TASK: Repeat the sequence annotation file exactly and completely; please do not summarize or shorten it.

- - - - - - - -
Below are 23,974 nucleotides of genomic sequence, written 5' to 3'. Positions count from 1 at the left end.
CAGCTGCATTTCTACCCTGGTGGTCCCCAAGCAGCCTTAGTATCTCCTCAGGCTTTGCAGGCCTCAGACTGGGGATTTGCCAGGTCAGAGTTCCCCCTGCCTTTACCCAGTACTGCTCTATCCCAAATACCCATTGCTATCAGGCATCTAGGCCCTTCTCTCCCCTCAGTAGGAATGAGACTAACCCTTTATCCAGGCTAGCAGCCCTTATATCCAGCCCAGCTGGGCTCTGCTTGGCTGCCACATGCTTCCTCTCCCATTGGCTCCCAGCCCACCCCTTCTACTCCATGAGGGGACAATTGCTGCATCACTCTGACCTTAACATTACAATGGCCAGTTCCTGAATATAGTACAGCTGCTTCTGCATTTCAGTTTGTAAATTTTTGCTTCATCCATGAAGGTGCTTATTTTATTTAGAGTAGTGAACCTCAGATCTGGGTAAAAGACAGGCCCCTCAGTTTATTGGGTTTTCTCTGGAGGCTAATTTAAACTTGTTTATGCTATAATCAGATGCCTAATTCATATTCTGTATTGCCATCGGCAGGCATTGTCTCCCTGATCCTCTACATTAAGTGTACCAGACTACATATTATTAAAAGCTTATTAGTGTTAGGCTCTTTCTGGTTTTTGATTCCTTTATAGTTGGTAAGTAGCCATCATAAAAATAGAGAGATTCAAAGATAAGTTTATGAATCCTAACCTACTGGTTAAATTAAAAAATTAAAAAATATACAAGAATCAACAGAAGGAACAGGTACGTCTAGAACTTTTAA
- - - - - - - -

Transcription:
Below are 23,974 nucleotides of genomic sequence, written 5' to 3'. Positions count from 1 at the left end.
CAGCTGCATTTCTACCCTGGTGGTCCCCAAGCAGCCTTAGTATCTCCTCAGGCTTTGCAGGCCTCAGACTGGGGATTTGCCAGGTCAGAGTTCCCCCTGCCTTTACCCAGTACTGCTCTATCCCAAATACCCATTGCTATCAGGCATCTAGGCCCTTCTCTCCCCTCAGTAGGAATGAGACTAACCCTTTATCCAGGCTAGCAGCCCTTATATCCAGCCCAGCTGGGCTCTGCTTGGCTGCCACATGCTTCCTCTCCCATTGGCTCCCAGCCCACCCCTTCTACTCCATGAGGGGACAATTGCTGCATCACTCTGACCTTAACATTACAATGGCCAGTTCCTGAATATAGTACAGCTGCTTCTGCATTTCAGTTTGTAAATTTTTGCTTCATCCATGAAGGTGCTTATTTTATTTAGAGTAGTGAACCTCAGATCTGGGTAAAAGACAGGCCCCTCAGTTTATTGGGTTTTCTCTGGAGGCTAATTTAAACTTGTTTATGCTATAATCAGATGCCTAATTCATATTCTGTATTGCCATCGGCAGGCATTGTCTCCCTGATCCTCTACATTAAGTGTACCAGACTACATATTATTAAAAGCTTATTAGTGTTAGGCTCTTTCTGGTTTTTGATTCCTTTATAGTTGGTAAGTAGCCATCATAAAAATAGAGAGATTCAAAGATAAGTTTATGAATCCTAACCTACTGGTTAAATTAAAAAATTAAAAAATATACAAGAATCAACAGAAGGAACAGGTACGTCTAGAACTTTTAA